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Tuesday, July 29, 2014

Getting Back to Your Basics

I’m taking a break from writing.

My mom challenged me last week to walk away from the story I was working on because it was giving me problems. It was getting to the point where my frustration with the story was translating to depression and moodiness. So, she challenged me to take a break from writing for a while.

I thought it would be one of the hardest decisions I have ever made. I thought giving up on a story was quitting and wrong and that it would metaphorically kill me.

But, it hasn’t.

In fact, it’s been really freeing. 

This last week I’ve been working through a bunch of different stories in my head, playing around with old ideas, and reading through snippets I’ve written. I’ve been remembering things I wrote years ago, stories I loved but then completely forgot about. I’m discovering how horrible my writing was back then, but how great my ideas were.

And, I haven’t felt stressed all week.

I’m learning to enjoy my stories, to regain the love of imagination I had when I started this whole writing thing. I used to spend my time imagining what the characters would do and say and feel. I’d play over scenes in my head and create ideas that I could get excited about.

That’s something I lost in recent years.

I spend my time these days plotting ideas and trying to find the perfect thing to happen. I want my scene to be a killer scene, I want it to be a scene people will talk about, one that will be ingrained in their memories long after they’ve finished the book. Which isn’t a bad thing, but I think I’ve been trying too hard recently.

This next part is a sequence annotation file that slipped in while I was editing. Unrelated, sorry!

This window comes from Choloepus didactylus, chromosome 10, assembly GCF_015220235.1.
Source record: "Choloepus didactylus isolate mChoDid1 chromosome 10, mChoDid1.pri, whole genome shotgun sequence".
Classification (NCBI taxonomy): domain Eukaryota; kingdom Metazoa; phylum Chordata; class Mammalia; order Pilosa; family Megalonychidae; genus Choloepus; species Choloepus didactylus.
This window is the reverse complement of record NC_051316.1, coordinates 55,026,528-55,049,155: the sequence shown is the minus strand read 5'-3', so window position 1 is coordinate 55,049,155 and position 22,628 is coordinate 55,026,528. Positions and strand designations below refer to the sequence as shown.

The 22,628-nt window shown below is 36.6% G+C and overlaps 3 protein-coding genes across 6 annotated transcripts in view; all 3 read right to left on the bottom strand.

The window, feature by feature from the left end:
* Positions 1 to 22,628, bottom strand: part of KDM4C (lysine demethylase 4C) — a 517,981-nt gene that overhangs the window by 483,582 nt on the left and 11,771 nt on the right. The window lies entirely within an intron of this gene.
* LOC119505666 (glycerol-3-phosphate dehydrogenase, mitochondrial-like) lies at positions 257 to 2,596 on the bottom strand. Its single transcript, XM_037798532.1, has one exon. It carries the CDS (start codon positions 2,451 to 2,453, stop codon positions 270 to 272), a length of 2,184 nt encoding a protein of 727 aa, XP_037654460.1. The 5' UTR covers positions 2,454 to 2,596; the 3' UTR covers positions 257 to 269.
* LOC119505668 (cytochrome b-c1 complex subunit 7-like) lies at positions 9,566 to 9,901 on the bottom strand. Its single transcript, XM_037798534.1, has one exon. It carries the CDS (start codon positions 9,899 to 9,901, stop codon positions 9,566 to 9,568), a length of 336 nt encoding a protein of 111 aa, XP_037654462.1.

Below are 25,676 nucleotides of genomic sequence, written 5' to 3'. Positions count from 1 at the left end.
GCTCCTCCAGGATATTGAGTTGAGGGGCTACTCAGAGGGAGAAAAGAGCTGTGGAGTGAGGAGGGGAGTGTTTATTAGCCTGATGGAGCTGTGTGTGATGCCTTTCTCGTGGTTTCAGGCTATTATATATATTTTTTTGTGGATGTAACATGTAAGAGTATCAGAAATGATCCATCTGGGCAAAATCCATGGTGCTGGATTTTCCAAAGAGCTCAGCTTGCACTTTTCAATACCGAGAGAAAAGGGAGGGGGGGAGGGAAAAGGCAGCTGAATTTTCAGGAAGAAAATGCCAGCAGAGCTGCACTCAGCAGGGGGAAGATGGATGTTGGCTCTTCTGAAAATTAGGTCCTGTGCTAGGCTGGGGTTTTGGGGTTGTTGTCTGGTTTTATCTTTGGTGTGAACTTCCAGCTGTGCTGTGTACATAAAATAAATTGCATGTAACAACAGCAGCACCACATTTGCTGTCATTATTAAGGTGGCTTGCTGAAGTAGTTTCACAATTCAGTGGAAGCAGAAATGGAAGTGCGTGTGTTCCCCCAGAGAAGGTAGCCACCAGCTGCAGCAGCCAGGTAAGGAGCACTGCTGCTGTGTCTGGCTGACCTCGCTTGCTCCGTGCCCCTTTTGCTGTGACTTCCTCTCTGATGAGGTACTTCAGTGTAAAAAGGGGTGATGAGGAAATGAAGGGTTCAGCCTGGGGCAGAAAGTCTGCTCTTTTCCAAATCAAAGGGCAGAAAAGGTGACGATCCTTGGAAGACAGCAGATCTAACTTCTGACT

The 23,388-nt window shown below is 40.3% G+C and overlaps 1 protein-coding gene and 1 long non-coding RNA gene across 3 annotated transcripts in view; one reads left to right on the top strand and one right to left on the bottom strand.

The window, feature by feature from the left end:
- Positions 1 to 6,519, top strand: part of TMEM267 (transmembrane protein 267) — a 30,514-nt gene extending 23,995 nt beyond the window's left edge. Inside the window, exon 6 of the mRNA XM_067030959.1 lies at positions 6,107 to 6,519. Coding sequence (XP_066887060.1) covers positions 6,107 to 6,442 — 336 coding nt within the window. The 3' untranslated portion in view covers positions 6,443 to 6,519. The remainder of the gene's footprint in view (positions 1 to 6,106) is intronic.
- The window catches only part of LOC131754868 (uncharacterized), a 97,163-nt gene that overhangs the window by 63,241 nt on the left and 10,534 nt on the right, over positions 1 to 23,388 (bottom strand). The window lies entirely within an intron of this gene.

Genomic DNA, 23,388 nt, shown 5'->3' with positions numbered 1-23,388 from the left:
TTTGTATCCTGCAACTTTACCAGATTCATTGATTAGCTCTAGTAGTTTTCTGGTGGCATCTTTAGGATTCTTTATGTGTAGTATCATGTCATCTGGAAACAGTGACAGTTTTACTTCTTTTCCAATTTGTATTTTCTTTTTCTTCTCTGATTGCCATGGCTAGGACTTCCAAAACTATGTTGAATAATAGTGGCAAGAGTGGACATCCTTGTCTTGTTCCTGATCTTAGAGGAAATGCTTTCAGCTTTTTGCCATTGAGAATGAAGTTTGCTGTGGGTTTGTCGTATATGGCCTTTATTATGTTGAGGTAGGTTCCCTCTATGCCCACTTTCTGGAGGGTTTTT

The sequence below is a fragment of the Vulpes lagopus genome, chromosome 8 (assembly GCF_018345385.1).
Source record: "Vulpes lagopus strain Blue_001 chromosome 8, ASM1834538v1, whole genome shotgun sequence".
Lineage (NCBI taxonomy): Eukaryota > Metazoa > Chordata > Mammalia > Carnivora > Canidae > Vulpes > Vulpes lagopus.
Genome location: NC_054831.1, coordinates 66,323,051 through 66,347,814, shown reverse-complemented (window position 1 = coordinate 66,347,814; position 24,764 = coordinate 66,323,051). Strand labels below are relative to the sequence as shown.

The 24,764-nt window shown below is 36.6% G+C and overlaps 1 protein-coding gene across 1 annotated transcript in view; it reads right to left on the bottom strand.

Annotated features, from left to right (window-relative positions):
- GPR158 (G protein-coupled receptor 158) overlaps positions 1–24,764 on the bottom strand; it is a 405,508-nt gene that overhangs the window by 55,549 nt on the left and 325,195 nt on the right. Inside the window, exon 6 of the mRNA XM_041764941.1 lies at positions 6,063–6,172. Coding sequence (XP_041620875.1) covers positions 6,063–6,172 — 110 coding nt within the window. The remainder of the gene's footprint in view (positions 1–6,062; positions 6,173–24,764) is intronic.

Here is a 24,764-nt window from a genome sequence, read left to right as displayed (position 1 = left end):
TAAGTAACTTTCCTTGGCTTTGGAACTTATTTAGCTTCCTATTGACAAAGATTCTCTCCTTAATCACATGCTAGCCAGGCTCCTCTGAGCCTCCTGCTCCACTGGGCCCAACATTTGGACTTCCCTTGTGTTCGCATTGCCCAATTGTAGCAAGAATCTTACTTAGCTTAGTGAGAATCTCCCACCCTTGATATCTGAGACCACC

I’m losing my love of writing. I still enjoy making up stories and creating characters. But, the writing part? I just can’t do it anymore. There’s something missing.

And, I think I’m learning that what I’m missing is my imagination. I need to start letting my characters have control again, to allow them to do and say and feel what is natural for them. Forget if the action fits what I read about their personality type. More importantly, it needs to fit them and who they are.

I’m not sure where you are in your writing right now. But, maybe you’re struggling like me. Maybe you’re looking for ways to add life to your writing again. Maybe you want to regain the fire you had when you started writing.

You don’t have to take a week or more off, like I am. But I would suggest taking a step back and asking yourself why you started writing in the first place. I would suggest going back to your original stories not to judge or cringe, but to remind yourself.

Writing is an art, a profession, a lifestyle. But, it’s also something more than that. It needs to be taken seriously, but also childishly. Look at it from the point of view of yourself at the time you first started writing. What was it about your old story ideas that made you passionate? What was it about those ideas that you wanted to finish them and publish them so it could be the next bestseller? What was it about your writing that you loved so much you wanted to spend the rest of your life answering this calling?

And, once you’ve found that, you’re on your own. How does that apply to you now? That’s something you need to figure out, because it’s something only you can answer. But, once you’ve figured that out, you’re well on your way to moving forward.

Because when hasn’t going back to the basics solved the problem?

How about you? How do you regain your writing passions and get through a bump in your book’s journey?

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